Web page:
Photo Credit:
Rabbi Avi Weiss

There are many who believe that Jewish law links a woman who is niddah with that which is dirty. This because the word tameh, associated with the niddah (see for example Leviticus 12:2) is often defined as unclean.

If this were true, taharah, the antonym of tumah, would by implication be synonymous with cleanliness. However, Phinehas ben Yair, in a famous comment that was to contribute the outline of Rabbi Luzzatto’s Mesillat Yesharim, said that Torah, precision, zeal, cleanliness, restraint, taharah, saintliness, meekness, and fear of sin in that order lead to holiness. We learn from this statement that cleanliness and taharah are two distinct categories. So too, is physical uncleanness not synonymous with tumah.

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The truth is that there are several terms in the Torah that have no suitable English equivalent. Such terms should not be translated. Leaving them in the original Hebrew makes the reader understand that a more detailed analysis of the word is necessary. Tumah is one of those words that cannot be perfectly translated and requires a deeper analysis.

Rav Ahron Soloveichik suggested that the real meaning of tumah might be derived from the verse in Psalms “The fear of the Lord is tehorah, enduring forever” (Psalms 19:10) Taharah therefore means that which is everlasting and never deteriorates. Tumah, the antithesis of taharah, stands for mortality or finitude, that which withers away.

A dead body is considered a primary source of tumah, for it represents decay in the highest sense not only because the corpse itself is in the process of decaying but also because the living individual who comes into contact with the corpse usually suffers emotionally and endures a form of spiritual fragmentation, a counterpart of the corpse’s physical falling away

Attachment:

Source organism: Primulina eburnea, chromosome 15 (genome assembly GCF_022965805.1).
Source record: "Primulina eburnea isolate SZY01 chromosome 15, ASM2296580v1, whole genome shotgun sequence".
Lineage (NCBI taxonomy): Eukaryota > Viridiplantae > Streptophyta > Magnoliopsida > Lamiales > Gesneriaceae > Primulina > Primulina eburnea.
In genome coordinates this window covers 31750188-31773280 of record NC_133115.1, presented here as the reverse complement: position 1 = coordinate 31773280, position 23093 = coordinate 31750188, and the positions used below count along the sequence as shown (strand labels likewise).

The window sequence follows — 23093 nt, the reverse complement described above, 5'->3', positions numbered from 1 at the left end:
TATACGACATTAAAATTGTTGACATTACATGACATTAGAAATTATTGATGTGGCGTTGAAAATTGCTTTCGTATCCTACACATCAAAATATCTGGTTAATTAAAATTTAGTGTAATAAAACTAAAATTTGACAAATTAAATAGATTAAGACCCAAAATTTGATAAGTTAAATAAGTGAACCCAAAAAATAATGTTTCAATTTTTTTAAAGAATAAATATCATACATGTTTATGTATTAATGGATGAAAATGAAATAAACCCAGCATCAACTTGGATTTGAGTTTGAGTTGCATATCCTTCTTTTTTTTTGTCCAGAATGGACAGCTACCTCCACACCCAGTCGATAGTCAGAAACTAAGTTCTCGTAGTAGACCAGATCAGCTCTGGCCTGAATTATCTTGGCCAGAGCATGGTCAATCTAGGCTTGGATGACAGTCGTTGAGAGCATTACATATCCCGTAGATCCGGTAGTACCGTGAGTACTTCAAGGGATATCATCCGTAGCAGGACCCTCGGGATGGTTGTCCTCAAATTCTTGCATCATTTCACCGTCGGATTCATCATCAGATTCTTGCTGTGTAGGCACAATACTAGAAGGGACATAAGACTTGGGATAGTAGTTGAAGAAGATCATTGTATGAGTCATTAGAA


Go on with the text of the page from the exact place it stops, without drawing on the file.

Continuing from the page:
The metzora (leper) whose body is covered with skin lesions is also considered to be in a state of tumah. The leper is tameh because he is slowly disintegrating, while those who associate with him decline emotionally as they observe the wasting away of another human being.

No wonder, then, the process of purification involves immersion in the mikveh, a natural body of water. This is because water is the clearest symbol of life – an appropriate spiritual antidote to tumah, which is nothing less than what Rav Yosef Dov Soloveitchik described as “the whisper of death.”

As much as we have tried to teach the real meaning of tumat niddah, there are still so many who believe that halacha links niddot with that which is dirty. This myth must be shattered, a myth that has made it emotionally difficult for many women to accept the laws of family purity. An appropriate understanding of niddah may lead to a greater observance of these important laws.

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Rabbi Avi Weiss is founding president of Yeshivat Chovevei Torah and senior rabbi of the Hebrew Institute of Riverdale. His memoir of the Soviet Jewry movement, “Open Up the Iron Door,” was recently published by Toby Press.